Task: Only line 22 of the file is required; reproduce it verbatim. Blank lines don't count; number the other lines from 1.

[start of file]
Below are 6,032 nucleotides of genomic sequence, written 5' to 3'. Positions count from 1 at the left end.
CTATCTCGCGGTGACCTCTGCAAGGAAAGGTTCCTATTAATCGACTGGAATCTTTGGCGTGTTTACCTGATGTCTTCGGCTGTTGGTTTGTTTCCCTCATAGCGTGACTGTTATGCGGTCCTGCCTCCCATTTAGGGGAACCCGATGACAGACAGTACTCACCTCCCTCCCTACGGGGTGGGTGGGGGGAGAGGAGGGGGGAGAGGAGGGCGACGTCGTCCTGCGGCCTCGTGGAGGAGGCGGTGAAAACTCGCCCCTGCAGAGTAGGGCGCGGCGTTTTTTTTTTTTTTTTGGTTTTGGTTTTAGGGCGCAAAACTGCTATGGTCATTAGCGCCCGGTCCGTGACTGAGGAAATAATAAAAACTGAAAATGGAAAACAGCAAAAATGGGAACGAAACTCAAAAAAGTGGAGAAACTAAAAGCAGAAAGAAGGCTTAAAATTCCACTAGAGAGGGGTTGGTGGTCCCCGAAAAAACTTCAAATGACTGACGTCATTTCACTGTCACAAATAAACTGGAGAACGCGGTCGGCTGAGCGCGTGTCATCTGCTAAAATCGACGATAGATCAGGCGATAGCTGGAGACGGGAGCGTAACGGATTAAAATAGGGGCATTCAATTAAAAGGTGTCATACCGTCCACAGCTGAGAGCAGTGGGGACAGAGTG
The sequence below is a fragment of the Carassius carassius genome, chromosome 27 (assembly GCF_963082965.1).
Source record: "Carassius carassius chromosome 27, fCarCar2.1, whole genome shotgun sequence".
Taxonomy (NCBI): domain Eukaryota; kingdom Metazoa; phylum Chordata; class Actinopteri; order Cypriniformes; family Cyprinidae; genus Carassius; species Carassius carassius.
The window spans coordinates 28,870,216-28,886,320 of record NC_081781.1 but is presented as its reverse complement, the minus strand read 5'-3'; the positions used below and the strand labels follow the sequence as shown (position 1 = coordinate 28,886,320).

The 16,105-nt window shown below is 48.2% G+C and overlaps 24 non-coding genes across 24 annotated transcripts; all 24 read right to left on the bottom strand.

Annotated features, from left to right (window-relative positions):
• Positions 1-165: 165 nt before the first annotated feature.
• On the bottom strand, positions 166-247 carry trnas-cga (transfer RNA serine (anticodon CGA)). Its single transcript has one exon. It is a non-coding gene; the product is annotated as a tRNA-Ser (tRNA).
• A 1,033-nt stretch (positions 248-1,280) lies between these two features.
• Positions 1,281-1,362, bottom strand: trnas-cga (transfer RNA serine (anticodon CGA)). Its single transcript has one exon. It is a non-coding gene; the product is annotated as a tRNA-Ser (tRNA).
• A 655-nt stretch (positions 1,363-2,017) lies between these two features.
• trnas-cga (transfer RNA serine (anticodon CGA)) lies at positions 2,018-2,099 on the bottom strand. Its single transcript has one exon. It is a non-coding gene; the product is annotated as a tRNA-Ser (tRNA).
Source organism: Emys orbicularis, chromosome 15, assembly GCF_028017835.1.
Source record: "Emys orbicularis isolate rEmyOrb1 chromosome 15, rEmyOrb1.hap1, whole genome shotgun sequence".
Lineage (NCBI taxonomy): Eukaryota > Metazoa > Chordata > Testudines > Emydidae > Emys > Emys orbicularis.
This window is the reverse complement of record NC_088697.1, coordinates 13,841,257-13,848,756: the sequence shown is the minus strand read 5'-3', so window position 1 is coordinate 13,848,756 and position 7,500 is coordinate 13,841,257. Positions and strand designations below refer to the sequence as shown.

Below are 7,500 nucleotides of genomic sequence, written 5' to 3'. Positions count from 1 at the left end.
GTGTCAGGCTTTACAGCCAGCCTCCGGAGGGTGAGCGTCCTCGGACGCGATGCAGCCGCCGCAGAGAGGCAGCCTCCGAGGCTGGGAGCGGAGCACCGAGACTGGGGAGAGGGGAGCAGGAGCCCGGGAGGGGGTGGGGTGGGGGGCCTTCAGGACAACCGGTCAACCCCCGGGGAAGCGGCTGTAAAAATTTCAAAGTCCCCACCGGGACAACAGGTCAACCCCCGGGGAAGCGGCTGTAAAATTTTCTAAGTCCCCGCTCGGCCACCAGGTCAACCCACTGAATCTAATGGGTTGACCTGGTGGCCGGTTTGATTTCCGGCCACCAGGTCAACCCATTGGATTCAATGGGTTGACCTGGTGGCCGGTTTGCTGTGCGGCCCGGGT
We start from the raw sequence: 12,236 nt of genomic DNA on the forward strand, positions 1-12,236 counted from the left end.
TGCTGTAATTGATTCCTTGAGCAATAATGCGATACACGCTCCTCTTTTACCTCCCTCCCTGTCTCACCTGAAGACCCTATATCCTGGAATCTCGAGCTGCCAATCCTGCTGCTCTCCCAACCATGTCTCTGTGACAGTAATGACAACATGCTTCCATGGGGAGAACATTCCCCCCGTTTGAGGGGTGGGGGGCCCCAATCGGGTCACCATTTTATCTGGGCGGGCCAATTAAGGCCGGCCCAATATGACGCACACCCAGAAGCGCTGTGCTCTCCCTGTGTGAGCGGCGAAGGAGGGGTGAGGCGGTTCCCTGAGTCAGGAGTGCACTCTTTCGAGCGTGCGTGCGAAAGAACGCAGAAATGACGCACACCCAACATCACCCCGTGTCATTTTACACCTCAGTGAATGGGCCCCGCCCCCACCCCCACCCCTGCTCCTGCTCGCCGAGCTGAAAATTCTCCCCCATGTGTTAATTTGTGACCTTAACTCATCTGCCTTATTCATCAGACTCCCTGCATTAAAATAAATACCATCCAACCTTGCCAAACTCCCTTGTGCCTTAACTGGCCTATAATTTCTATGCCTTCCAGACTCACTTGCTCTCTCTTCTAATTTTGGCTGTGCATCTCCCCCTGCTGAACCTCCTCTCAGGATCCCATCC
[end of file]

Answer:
TGCTGTAATTGATTCCTTGAGCAATAATGCGATACACGCTCCTCTTTTACCTCCCTCCCTGTCTCACCTGAAGACCCTATATCCTGGAATCTCGAGCTGCCAATCCTGCTGCTCTCCCAACCATGTCTCTGTGACAGTAATGACAACATGCTTCCATGGGGAGAACATTCCCCCCGTTTGAGGGGTGGGGGGCCCCAATCGGGTCACCATTTTATCTGGGCGGGCCAATTAAGGCCGGCCCAATATGACGCACACCCAGAAGCGCTGTGCTCTCCCTGTGTGAGCGGCGAAGGAGGGGTGAGGCGGTTCCCTGAGTCAGGAGTGCACTCTTTCGAGCGTGCGTGCGAAAGAACGCAGAAATGACGCACACCCAACATCACCCCGTGTCATTTTACACCTCAGTGAATGGGCCCCGCCCCCACCCCCACCCCTGCTCCTGCTCGCCGAGCTGAAAATTCTCCCCCATGTGTTAATTTGTGACCTTAACTCATCTGCCTTATTCATCAGACTCCCTGCATTAAAATAAATACCATCCAACCTTGCCAAACTCCCTTGTGCCTTAACTGGCCTATAATTTCTATGCCTTCCAGACTCACTTGCTCTCTCTTCTAATTTTGGCTGTGCATCTCCCCCTGCTGAACCTCCTCTCAGGATCCCATCC